Thursday, May 21, 2009

Tips for Buying a Car

I've been noticing that despite the recession, a lot of new cars with temporary plates are popping up all over the place. I see a lot of people buying high-end luxury cars. I've never seen so many Mercedes Benzs, Audis, Lexuses, and BMWs in these parts. This used to be pickup truck country.

I suspect these new car buyers are getting the kind of deals I recently found on our STS. Here are some tips to help you get the best deal on a new car:

1. Use the Internet to your advantage. Compare prices for the same car and package among dealerships within a 100-mile radius. You'd be surprised in the difference between the prices at a big city dealership vs. a small town dealership. Research dealership inventories to see who has the right combination of price, package, and color that you want.

2. Make a list of what is important to you. For us, it was seat comfort, gas mileage, 4WD or AWD availability, horsepower, and reliability. You can actually do a search on some websites for what your requirements are in a vehicle, and the results will provide you with a list of vehicles that are the best match.

3. Always read reviews of the vehicles that interest you. Especially helpful are the reviews written by customers who bought the car. There will always be a complainer in the crowd, so you just have to decide whether what the complaints are matter to you.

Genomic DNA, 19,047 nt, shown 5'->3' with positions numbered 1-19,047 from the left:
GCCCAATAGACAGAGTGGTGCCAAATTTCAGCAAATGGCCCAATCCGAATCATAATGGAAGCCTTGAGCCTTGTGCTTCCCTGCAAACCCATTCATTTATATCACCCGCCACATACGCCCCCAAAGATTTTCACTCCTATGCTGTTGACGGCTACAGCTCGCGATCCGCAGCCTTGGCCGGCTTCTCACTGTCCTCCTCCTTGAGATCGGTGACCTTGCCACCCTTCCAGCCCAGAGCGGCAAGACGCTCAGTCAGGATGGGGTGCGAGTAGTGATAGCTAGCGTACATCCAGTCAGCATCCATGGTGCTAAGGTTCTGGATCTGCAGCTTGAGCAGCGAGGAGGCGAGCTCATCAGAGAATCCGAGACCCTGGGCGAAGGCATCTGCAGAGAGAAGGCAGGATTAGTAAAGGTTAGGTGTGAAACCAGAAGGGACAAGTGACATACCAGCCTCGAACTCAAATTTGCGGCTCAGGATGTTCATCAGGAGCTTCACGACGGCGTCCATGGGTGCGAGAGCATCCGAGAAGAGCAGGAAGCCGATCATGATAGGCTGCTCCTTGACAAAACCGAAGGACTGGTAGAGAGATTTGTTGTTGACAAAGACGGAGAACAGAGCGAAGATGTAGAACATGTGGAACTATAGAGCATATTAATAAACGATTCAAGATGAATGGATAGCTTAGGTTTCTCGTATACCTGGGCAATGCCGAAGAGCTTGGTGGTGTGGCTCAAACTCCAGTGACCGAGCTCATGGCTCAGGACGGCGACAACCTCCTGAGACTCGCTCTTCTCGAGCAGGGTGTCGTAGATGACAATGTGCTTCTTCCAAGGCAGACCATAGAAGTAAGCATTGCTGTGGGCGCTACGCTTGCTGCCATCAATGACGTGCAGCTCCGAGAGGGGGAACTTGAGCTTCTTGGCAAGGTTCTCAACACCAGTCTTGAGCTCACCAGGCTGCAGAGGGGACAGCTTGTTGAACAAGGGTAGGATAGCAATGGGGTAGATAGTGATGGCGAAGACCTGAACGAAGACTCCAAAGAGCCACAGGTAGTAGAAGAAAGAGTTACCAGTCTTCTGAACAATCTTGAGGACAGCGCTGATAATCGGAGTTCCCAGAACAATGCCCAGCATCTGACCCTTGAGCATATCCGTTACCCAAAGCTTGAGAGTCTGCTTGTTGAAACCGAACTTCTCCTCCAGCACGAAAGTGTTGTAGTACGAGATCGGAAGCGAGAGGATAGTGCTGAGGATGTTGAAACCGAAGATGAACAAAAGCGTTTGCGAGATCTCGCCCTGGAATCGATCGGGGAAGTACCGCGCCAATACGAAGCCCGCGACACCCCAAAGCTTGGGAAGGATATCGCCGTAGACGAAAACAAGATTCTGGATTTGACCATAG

4. Research how many safety recalls the vehicle has had since it was released. If it is an entirely new model, research whatever model has been out a while that is closest to it. Your time is too valuable to be wasting it sitting in a shop every few months while the dealer repairs problems that the manufacturer caused.

5. Be aware that the more electronic features that the car has, the more things there are that can go wrong. Many new luxury cars come with tire pressure monitors. These may seem handy at first glance, but the reality is that they run on batteries and when those batteries die, you have to replace the entire monitor within the stem valve of the tire. With there being four tires on the car, chances are that at least one of these tire pressure monitors is going to be inoperable at any given time. We actually bought our new Cadillac knowing that one of the tire pressure monitors was not working. A big orange warning that says, "Tire pressure monitor" appears on the dashboard. It's not worth it to go into the dealership every few months to fix that, so we are just letting the batteries die and ignoring the dashboard warning. We like to check our tire pressure the old fashioned way.

6. Look for barely used cars with less than 25,000 miles on them and a reliable history report. Because we are in a recession, lots of people bought new cars, took really good care of them, and then lost their jobs and had to have their car repossessed or had to trade it in for something less expensive. Since new cars lose such a huge chunk of their value the second you drive them off the lot, it makes sense to look at used cars. They will be selling much closer to their real value.

7. If looking for a new car, look for leftovers from the previous year. Dealers are eager to move older cars off their lots in order to make room for newer cars, and more willing to make special deals. The longer these cars sit on their lots, the more likely that the batteries will die. It's kind of hard to sell a car to someone when they can't even start the engine for a test drive. I've had that happen to me, and I took it as a superstitious sign that it wasn't the right car for me even though they could get it started by jumping the battery. Of course, if the battery does die, the dealer will replace it if you agree to buy it, but the bad experience scares off a lot of people.